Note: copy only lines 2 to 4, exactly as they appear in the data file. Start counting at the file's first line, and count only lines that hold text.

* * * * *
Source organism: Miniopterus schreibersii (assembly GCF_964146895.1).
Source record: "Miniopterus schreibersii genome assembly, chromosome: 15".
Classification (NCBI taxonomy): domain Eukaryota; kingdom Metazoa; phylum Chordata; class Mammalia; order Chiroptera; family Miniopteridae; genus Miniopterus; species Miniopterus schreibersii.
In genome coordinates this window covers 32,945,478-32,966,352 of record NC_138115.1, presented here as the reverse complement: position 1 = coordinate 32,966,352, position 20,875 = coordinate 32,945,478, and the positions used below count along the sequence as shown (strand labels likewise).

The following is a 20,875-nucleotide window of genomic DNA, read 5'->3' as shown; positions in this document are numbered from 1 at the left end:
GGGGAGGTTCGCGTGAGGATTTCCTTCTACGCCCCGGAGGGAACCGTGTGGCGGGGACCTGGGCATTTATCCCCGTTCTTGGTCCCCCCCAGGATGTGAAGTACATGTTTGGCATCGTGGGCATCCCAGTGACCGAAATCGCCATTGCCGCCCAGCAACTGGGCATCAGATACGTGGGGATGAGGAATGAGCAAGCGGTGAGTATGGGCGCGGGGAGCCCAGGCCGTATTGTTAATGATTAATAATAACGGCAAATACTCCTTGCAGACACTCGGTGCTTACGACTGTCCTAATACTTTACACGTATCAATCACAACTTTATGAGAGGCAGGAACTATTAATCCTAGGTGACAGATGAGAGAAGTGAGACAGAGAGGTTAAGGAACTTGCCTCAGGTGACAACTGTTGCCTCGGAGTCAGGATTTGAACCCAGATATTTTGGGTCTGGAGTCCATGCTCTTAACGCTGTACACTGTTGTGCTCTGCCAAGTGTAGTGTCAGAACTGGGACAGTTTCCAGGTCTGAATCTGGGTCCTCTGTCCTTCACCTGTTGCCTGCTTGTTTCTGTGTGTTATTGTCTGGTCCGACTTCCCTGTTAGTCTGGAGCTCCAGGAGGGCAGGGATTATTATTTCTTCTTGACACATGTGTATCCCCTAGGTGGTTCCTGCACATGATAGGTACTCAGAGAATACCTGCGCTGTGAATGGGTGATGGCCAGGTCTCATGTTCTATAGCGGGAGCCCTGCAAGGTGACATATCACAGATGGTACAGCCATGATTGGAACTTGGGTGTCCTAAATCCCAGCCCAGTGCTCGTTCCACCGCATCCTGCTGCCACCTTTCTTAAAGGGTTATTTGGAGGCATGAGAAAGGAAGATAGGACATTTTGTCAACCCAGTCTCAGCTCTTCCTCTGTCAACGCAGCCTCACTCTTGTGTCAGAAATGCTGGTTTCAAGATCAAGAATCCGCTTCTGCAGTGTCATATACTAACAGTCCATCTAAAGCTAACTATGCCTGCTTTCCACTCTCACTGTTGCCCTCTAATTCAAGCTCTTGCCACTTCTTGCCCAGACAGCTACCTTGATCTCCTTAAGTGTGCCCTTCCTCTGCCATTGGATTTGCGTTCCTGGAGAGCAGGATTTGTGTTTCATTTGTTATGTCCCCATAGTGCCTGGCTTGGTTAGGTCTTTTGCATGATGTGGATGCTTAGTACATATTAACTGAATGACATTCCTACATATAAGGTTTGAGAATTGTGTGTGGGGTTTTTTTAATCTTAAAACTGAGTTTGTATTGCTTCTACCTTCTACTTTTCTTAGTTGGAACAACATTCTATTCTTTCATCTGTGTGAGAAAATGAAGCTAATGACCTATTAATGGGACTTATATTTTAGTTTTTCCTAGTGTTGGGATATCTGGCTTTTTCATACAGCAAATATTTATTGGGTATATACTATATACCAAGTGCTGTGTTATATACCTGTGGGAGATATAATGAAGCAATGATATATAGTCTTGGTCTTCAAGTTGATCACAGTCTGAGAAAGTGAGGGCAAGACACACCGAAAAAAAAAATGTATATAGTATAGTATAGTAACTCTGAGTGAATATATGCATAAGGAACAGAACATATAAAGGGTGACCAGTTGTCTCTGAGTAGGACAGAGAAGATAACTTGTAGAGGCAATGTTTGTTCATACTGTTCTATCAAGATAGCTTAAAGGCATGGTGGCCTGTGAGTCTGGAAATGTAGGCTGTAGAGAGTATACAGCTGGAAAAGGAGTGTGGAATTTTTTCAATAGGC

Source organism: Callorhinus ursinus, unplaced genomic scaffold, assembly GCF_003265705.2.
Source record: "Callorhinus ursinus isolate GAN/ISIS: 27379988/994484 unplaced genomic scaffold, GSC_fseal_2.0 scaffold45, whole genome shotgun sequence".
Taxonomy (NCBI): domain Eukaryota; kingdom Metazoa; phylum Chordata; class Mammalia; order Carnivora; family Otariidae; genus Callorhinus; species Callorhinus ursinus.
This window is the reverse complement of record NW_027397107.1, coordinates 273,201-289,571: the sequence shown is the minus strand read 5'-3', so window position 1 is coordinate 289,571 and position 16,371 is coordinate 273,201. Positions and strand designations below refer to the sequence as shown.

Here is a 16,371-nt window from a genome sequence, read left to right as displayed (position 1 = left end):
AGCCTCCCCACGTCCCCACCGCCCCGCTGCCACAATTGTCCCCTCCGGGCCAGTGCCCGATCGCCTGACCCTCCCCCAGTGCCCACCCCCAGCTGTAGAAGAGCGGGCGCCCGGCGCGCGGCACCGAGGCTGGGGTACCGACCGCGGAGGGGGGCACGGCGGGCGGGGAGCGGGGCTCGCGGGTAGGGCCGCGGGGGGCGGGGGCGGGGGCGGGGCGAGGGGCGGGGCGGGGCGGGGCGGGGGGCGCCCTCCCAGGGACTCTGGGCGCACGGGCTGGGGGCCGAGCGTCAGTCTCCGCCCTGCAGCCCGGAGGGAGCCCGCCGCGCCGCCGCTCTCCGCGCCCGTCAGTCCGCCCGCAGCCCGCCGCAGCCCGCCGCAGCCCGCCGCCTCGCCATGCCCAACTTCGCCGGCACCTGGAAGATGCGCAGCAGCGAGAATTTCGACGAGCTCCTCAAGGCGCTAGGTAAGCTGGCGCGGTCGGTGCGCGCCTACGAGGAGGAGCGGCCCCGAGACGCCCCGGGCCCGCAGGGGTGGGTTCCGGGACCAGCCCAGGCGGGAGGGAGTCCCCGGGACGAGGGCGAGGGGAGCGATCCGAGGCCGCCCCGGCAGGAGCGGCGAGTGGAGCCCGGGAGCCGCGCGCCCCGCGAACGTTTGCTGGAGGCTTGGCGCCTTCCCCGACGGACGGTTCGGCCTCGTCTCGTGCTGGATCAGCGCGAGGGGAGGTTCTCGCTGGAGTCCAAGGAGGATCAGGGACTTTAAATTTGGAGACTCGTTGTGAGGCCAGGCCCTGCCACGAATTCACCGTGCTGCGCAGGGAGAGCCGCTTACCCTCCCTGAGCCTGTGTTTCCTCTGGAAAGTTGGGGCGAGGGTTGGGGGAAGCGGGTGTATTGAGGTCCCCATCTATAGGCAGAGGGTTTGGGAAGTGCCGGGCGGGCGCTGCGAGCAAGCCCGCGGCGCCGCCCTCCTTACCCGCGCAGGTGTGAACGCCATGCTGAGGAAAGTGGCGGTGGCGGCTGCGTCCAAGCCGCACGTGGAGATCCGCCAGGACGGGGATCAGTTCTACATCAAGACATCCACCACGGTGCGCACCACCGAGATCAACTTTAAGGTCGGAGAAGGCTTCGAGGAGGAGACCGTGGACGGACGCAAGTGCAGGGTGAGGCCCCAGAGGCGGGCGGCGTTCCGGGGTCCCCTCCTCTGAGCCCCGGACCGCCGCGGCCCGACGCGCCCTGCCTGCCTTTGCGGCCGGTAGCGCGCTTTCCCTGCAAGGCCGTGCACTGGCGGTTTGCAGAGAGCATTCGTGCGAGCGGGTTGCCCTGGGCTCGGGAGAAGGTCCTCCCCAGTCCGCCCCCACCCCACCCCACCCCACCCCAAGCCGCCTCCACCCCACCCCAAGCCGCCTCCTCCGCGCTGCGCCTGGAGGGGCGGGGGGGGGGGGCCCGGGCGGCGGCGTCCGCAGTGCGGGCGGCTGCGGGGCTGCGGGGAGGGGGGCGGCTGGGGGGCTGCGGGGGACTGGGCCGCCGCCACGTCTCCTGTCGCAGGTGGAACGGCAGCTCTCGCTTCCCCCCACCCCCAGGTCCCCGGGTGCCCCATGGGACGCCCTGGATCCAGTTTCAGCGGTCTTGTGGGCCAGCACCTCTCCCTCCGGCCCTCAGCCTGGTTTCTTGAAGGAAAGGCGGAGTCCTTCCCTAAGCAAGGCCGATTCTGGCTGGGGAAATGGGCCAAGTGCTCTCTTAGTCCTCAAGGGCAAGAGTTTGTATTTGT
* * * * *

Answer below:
Source record: "Miniopterus schreibersii genome assembly, chromosome: 15".
Classification (NCBI taxonomy): domain Eukaryota; kingdom Metazoa; phylum Chordata; class Mammalia; order Chiroptera; family Miniopteridae; genus Miniopterus; species Miniopterus schreibersii.
In genome coordinates this window covers 32,945,478-32,966,352 of record NC_138115.1, presented here as the reverse complement: position 1 = coordinate 32,966,352, position 20,875 = coordinate 32,945,478, and the positions used below count along the sequence as shown (strand labels likewise).